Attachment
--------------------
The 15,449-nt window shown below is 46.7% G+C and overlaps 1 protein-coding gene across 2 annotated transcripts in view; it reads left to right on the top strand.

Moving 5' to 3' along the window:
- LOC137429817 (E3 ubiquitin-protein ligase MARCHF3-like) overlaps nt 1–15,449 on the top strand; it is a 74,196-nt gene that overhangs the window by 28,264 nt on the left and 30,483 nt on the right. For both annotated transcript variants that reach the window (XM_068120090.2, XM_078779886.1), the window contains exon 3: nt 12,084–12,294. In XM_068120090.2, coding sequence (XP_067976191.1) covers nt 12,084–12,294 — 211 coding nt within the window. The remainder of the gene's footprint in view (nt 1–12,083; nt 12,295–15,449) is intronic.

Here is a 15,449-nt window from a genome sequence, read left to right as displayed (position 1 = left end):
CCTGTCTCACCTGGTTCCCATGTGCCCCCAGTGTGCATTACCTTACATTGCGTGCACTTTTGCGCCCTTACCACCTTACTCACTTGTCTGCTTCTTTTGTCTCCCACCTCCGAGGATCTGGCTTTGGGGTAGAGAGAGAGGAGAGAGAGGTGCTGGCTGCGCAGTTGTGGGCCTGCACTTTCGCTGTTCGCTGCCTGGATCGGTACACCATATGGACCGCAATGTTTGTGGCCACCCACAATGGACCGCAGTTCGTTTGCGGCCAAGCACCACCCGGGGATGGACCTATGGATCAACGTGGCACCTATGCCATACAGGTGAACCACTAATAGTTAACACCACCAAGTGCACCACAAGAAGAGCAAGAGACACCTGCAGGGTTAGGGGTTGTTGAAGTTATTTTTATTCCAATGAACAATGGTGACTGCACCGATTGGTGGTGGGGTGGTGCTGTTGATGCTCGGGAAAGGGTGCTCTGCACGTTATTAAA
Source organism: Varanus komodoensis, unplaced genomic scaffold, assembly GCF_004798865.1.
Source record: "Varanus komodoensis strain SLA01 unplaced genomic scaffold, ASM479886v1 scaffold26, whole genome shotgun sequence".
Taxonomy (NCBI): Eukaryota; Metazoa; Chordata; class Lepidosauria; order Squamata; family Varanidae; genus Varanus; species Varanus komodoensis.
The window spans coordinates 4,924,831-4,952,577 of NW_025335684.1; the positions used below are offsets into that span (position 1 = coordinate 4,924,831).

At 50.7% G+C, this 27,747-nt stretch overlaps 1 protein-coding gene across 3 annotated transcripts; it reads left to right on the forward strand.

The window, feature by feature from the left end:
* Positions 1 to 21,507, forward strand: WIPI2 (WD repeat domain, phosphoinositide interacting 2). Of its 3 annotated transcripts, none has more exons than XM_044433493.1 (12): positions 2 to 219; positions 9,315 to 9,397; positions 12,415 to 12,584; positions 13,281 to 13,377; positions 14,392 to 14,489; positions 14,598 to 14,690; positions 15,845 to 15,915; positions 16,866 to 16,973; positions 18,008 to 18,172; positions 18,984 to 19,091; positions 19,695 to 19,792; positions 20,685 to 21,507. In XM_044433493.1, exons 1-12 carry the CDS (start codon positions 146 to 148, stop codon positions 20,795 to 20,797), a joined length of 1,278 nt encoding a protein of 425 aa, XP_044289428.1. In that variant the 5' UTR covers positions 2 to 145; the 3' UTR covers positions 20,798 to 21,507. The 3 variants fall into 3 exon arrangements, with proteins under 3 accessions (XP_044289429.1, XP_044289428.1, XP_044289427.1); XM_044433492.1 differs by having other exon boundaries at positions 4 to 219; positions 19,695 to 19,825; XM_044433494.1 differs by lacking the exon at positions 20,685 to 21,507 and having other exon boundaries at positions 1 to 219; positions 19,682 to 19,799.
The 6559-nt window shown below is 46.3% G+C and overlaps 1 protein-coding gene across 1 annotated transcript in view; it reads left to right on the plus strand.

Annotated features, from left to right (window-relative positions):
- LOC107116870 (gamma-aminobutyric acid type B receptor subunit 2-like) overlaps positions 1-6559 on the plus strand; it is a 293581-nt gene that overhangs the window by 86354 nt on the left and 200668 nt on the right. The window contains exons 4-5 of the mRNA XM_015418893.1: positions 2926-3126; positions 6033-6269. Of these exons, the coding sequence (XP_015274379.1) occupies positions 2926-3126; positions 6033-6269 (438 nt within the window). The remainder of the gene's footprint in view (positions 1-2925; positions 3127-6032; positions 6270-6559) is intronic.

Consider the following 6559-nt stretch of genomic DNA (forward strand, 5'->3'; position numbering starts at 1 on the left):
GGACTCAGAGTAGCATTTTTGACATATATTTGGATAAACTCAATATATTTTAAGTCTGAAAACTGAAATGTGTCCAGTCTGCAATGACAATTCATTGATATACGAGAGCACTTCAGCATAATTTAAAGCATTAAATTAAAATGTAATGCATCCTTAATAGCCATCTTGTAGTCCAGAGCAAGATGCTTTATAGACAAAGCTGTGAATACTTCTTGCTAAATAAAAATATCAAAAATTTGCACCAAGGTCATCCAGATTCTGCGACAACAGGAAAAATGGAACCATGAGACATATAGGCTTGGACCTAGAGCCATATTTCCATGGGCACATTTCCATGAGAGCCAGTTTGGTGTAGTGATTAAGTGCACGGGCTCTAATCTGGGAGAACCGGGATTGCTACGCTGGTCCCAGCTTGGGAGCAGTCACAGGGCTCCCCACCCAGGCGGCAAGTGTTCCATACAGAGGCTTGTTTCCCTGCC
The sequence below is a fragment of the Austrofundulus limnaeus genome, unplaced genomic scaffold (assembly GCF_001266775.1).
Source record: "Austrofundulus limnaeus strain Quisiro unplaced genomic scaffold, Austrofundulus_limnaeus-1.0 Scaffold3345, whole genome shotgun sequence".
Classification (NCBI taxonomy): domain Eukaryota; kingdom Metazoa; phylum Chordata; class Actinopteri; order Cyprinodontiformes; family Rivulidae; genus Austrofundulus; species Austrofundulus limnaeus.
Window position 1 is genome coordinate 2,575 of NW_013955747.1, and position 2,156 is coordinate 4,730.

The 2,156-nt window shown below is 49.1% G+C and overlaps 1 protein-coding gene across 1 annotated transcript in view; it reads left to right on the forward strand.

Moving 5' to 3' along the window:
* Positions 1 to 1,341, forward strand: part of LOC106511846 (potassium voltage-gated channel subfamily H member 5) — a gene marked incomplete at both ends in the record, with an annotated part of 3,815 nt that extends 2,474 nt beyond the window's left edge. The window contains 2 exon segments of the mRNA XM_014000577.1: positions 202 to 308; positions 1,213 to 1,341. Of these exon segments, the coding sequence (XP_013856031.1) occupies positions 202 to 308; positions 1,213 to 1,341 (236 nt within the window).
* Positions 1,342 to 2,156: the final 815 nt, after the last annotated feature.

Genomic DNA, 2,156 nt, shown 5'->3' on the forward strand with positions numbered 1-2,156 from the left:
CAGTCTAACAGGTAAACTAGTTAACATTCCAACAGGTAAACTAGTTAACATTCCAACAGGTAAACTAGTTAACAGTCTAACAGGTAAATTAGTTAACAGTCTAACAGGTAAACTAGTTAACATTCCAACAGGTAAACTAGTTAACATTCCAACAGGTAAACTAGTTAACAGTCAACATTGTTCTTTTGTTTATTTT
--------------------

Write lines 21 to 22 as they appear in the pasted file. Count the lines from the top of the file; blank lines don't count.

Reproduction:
Window position 1 is genome coordinate 2,575 of NW_013955747.1, and position 2,156 is coordinate 4,730.

The 2,156-nt window shown below is 49.1% G+C and overlaps 1 protein-coding gene across 1 annotated transcript in view; it reads left to right on the forward strand.